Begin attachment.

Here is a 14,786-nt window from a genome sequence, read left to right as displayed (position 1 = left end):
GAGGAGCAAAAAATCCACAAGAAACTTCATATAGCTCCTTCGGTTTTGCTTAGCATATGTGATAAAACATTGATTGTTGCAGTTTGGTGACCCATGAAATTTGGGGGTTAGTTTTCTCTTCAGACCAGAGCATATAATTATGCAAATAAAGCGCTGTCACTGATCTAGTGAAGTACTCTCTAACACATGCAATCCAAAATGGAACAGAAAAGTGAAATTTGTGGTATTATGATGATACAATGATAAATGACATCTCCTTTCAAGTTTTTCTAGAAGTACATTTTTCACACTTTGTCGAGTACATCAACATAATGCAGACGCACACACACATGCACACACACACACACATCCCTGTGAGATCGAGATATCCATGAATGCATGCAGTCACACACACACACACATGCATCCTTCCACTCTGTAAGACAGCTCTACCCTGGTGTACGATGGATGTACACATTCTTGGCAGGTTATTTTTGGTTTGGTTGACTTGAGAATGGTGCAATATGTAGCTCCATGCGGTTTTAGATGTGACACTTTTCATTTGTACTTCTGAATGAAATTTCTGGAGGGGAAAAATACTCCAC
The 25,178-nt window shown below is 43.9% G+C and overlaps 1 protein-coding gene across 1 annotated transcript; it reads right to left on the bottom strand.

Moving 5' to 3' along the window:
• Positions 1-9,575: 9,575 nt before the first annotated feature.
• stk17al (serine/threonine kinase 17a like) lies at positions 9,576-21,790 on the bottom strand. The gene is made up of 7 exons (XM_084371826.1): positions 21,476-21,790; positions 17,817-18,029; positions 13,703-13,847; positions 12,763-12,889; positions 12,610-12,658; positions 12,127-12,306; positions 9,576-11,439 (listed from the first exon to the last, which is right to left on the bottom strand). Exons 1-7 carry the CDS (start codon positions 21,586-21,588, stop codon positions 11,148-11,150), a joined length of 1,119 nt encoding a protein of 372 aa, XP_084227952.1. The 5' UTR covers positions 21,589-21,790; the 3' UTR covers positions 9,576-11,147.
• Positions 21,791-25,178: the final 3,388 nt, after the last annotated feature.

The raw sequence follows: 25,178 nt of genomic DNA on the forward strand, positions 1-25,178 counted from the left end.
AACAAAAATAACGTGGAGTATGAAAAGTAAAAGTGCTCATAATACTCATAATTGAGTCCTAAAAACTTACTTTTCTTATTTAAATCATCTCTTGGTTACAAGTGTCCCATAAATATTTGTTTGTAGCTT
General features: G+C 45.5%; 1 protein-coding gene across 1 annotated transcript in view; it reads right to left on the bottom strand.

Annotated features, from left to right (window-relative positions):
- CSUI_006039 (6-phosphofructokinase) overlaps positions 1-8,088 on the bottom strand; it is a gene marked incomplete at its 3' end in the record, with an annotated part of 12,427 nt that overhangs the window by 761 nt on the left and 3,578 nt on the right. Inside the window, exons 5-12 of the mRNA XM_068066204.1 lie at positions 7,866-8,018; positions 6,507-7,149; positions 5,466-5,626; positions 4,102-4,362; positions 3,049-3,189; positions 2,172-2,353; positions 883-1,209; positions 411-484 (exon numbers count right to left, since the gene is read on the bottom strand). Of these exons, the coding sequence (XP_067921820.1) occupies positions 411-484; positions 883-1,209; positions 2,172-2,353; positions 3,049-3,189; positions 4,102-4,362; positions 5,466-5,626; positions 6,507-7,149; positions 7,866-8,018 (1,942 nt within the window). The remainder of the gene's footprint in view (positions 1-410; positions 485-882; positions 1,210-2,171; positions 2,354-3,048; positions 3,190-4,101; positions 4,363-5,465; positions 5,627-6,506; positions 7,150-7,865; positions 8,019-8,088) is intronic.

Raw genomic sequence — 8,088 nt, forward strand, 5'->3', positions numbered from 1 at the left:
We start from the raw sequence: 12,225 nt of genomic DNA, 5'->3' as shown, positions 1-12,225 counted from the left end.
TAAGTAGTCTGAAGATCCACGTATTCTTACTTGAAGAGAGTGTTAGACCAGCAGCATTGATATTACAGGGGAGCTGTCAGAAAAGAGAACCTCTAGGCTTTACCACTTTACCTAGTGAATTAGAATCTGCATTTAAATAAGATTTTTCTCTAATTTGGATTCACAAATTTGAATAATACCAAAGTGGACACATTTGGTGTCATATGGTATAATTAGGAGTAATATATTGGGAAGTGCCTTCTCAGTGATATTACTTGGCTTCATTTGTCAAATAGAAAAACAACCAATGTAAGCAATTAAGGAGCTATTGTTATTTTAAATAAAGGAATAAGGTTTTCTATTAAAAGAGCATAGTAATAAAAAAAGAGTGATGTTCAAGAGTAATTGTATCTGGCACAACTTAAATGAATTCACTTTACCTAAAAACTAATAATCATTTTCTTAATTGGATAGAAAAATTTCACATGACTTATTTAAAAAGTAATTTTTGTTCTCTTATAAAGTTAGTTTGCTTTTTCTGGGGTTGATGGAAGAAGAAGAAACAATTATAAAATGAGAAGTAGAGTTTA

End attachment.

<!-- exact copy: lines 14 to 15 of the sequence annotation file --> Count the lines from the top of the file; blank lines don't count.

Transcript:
We start from the raw sequence: 12,225 nt of genomic DNA, 5'->3' as shown, positions 1-12,225 counted from the left end.
TAAGTAGTCTGAAGATCCACGTATTCTTACTTGAAGAGAGTGTTAGACCAGCAGCATTGATATTACAGGGGAGCTGTCAGAAAAGAGAACCTCTAGGCTTTACCACTTTACCTAGTGAATTAGAATCTGCATTTAAATAAGATTTTTCTCTAATTTGGATTCACAAATTTGAATAATACCAAAGTGGACACATTTGGTGTCATATGGTATAATTAGGAGTAATATATTGGGAAGTGCCTTCTCAGTGATATTACTTGGCTTCATTTGTCAAATAGAAAAACAACCAATGTAAGCAATTAAGGAGCTATTGTTATTTTAAATAAAGGAATAAGGTTTTCTATTAAAAGAGCATAGTAATAAAAAAAGAGTGATGTTCAAGAGTAATTGTATCTGGCACAACTTAAATGAATTCACTTTACCTAAAAACTAATAATCATTTTCTTAATTGGATAGAAAAATTTCACATGACTTATTTAAAAAGTAATTTTTGTTCTCTTATAAAGTTAGTTTGCTTTTTCTGGGGTTGATGGAAGAAGAAGAAACAATTATAAAATGAGAAGTAGAGTTTA